On May 1, we reported on the California Supreme Court’s opinion in Dynamex Operations West, Inc. v. Superior Court, in which the Supreme Court set forth the standard for determining if a worker may properly be classified as an employee or independent contractor. See  Cal. Employment Law Blog (May 1, 2018). An issue that the Court did not address is whether its opinion should be applied retroactively or prospectively only. To the frustration of many, on June 20 the Court itself denied a petition for rehearing that asked the Court to consider that very issue.

Despite the Supreme Court’s unwillingness to take up the issue, at least for now, it’s an issue that the lower courts are being asked to determine now on a daily basis. One of the first such decisions came from an Orange County Superior Court judge who ruled that Dynamex should be applied both prospectively and retrospectively. Johnson v. Imperial Showgirls, Orange Cty. Super. Ct. (Aug. 5, 2015 ).

In Johnson, a class of exotic dancers alleged they had been misclassified as independent contractors and were owed additional compensation as employees. A key issue was whether Dynamex should be applied retrospectively. If so, it would be used to determine if the dancers had been misclassified; if not, then Dynamex could be used only to determine the dancers’ current status.

The general rule is that judicial decisions are given retroactive effect, and the trial court pointed to that rule in reaching its decision. The court also noted that the Supreme Court could have, but chose not to, make a statement that its decision applied only prospectively. In addition, the court noted that the Supreme Court had denied petitions for rehearing and refused any efforts to reconsider or amend its original decision. This, in the trial court’s view, provided additional support for its conclusion that, in line with the usual rule, Dynamex is to be applied retrospectively.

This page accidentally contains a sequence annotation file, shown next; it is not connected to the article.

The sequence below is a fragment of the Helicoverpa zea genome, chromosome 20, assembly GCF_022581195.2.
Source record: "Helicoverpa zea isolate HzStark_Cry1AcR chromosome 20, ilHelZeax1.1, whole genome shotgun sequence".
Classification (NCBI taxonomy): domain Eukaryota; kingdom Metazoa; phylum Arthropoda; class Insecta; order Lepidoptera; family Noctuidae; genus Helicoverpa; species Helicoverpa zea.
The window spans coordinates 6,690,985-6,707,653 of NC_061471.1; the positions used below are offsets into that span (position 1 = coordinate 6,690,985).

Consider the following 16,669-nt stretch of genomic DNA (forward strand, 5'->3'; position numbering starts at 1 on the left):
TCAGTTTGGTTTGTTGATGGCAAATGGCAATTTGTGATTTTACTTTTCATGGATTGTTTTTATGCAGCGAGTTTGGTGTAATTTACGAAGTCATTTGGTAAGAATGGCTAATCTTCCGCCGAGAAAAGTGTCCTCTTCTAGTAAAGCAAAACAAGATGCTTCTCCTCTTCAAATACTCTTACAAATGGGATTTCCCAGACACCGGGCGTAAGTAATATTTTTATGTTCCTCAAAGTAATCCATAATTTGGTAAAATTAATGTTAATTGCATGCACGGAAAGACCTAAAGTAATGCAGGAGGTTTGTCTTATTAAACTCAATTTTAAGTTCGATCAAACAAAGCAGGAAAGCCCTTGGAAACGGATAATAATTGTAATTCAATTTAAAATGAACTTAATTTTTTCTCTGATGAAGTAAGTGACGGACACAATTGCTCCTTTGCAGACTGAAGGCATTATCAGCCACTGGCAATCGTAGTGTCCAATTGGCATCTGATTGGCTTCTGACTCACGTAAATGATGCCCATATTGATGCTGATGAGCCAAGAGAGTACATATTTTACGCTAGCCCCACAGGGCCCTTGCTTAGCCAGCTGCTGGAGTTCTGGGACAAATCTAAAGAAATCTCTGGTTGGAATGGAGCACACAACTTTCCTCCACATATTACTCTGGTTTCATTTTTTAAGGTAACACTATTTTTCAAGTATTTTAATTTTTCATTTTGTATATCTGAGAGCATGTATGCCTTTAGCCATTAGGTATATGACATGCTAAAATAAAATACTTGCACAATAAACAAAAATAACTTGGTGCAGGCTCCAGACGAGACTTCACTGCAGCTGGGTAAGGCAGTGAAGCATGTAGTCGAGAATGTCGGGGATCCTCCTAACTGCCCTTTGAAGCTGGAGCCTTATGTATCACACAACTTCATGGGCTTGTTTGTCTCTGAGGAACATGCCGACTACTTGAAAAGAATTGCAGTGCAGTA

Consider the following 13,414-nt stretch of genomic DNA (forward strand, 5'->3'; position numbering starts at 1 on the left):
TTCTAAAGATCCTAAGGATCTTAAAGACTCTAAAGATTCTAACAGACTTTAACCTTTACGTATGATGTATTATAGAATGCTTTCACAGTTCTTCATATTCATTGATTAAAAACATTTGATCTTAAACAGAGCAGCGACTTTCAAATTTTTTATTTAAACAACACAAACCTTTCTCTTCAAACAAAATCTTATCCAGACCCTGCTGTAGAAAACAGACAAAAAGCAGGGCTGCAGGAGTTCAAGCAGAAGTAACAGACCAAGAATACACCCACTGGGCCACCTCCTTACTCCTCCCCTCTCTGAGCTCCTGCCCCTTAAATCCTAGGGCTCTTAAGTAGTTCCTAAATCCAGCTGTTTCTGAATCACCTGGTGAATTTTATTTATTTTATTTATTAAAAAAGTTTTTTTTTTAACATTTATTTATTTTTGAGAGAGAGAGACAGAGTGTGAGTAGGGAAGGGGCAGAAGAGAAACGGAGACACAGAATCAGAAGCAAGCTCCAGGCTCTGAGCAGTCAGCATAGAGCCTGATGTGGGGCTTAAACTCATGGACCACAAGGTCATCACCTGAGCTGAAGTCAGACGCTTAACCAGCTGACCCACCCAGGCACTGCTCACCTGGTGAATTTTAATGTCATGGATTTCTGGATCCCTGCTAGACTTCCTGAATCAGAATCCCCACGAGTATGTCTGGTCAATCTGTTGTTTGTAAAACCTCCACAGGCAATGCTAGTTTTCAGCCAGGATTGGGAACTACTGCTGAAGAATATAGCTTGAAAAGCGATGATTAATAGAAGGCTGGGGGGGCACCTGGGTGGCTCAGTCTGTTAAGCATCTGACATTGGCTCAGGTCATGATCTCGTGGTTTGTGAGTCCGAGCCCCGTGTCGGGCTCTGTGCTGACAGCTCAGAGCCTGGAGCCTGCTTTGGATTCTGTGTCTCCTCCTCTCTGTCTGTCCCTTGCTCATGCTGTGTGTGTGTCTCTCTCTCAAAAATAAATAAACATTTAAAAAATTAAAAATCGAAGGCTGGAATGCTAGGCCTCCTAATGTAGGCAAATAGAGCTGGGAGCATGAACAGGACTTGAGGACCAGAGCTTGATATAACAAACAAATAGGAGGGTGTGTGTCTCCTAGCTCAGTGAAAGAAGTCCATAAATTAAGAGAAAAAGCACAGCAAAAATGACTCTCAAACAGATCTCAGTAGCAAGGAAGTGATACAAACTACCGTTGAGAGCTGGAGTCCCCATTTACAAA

We will continue to monitor decisions on this issue. In the meantime, California employers should continue to use Dynamex to analyze any existing independent contractor arrangements regardless of when they were formed.

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Photo of Tony Oncidi Tony Oncidi

Anthony J. Oncidi is the co-chair of the Labor & Employment Law Department and heads the West Coast Labor & Employment group in the firm’s Los Angeles office.

Tony represents employers and management in all aspects of labor relations and employment law, including…

Anthony J. Oncidi is the co-chair of the Labor & Employment Law Department and heads the West Coast Labor & Employment group in the firm’s Los Angeles office.

Tony represents employers and management in all aspects of labor relations and employment law, including litigation and preventive counseling, wage and hour matters, including class actions, wrongful termination, employee discipline, Title VII and the California Fair Employment and Housing Act, executive employment contract disputes, sexual harassment training and investigations, workplace violence, drug testing and privacy issues, Sarbanes-Oxley claims and employee raiding and trade secret protection. A substantial portion of Tony’s practice involves the defense of employers in large class actions, employment discrimination, harassment and wrongful termination litigation in state and federal court as well as arbitration proceedings, including FINRA matters.